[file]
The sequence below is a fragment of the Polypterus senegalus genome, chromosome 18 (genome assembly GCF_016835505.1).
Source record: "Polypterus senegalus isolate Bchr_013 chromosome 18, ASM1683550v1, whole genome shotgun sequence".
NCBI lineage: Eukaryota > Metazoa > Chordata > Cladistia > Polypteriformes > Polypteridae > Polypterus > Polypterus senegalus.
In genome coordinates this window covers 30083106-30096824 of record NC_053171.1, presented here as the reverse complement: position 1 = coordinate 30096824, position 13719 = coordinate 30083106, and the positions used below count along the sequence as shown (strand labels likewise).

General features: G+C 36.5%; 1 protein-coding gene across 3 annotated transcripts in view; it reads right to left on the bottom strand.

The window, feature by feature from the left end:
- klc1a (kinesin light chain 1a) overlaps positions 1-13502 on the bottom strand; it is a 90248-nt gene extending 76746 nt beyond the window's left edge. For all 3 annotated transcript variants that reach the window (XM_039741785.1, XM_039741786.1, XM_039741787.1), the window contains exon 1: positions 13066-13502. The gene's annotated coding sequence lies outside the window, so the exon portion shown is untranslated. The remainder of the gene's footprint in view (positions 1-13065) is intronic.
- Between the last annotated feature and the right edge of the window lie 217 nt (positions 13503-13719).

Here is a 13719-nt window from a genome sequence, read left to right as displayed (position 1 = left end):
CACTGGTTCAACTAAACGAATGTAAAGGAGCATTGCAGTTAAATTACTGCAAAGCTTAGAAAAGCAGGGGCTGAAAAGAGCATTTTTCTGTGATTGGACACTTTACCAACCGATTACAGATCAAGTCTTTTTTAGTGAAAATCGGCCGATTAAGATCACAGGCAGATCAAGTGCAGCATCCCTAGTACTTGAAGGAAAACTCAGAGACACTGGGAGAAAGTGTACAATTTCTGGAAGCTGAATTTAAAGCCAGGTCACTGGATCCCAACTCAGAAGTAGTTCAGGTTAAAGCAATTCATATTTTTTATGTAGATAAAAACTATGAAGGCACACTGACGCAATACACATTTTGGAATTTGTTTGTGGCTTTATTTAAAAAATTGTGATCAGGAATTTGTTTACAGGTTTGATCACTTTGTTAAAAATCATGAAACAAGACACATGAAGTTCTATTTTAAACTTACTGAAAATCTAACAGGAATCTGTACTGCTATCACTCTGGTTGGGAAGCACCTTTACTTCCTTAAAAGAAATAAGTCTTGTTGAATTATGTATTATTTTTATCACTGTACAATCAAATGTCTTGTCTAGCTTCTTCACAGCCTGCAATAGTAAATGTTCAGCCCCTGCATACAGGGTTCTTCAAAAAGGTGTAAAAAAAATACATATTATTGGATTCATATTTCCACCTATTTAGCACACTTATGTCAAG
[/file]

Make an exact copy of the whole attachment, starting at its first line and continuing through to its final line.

The sequence below is a fragment of the Polypterus senegalus genome, chromosome 18 (genome assembly GCF_016835505.1).
Source record: "Polypterus senegalus isolate Bchr_013 chromosome 18, ASM1683550v1, whole genome shotgun sequence".
NCBI lineage: Eukaryota > Metazoa > Chordata > Cladistia > Polypteriformes > Polypteridae > Polypterus > Polypterus senegalus.
In genome coordinates this window covers 30083106-30096824 of record NC_053171.1, presented here as the reverse complement: position 1 = coordinate 30096824, position 13719 = coordinate 30083106, and the positions used below count along the sequence as shown (strand labels likewise).

General features: G+C 36.5%; 1 protein-coding gene across 3 annotated transcripts in view; it reads right to left on the bottom strand.

The window, feature by feature from the left end:
- klc1a (kinesin light chain 1a) overlaps positions 1-13502 on the bottom strand; it is a 90248-nt gene extending 76746 nt beyond the window's left edge. For all 3 annotated transcript variants that reach the window (XM_039741785.1, XM_039741786.1, XM_039741787.1), the window contains exon 1: positions 13066-13502. The gene's annotated coding sequence lies outside the window, so the exon portion shown is untranslated. The remainder of the gene's footprint in view (positions 1-13065) is intronic.
- Between the last annotated feature and the right edge of the window lie 217 nt (positions 13503-13719).

Here is a 13719-nt window from a genome sequence, read left to right as displayed (position 1 = left end):
CACTGGTTCAACTAAACGAATGTAAAGGAGCATTGCAGTTAAATTACTGCAAAGCTTAGAAAAGCAGGGGCTGAAAAGAGCATTTTTCTGTGATTGGACACTTTACCAACCGATTACAGATCAAGTCTTTTTTAGTGAAAATCGGCCGATTAAGATCACAGGCAGATCAAGTGCAGCATCCCTAGTACTTGAAGGAAAACTCAGAGACACTGGGAGAAAGTGTACAATTTCTGGAAGCTGAATTTAAAGCCAGGTCACTGGATCCCAACTCAGAAGTAGTTCAGGTTAAAGCAATTCATATTTTTTATGTAGATAAAAACTATGAAGGCACACTGACGCAATACACATTTTGGAATTTGTTTGTGGCTTTATTTAAAAAATTGTGATCAGGAATTTGTTTACAGGTTTGATCACTTTGTTAAAAATCATGAAACAAGACACATGAAGTTCTATTTTAAACTTACTGAAAATCTAACAGGAATCTGTACTGCTATCACTCTGGTTGGGAAGCACCTTTACTTCCTTAAAAGAAATAAGTCTTGTTGAATTATGTATTATTTTTATCACTGTACAATCAAATGTCTTGTCTAGCTTCTTCACAGCCTGCAATAGTAAATGTTCAGCCCCTGCATACAGGGTTCTTCAAAAAGGTGTAAAAAAAATACATATTATTGGATTCATATTTCCACCTATTTAGCACACTTATGTCAAG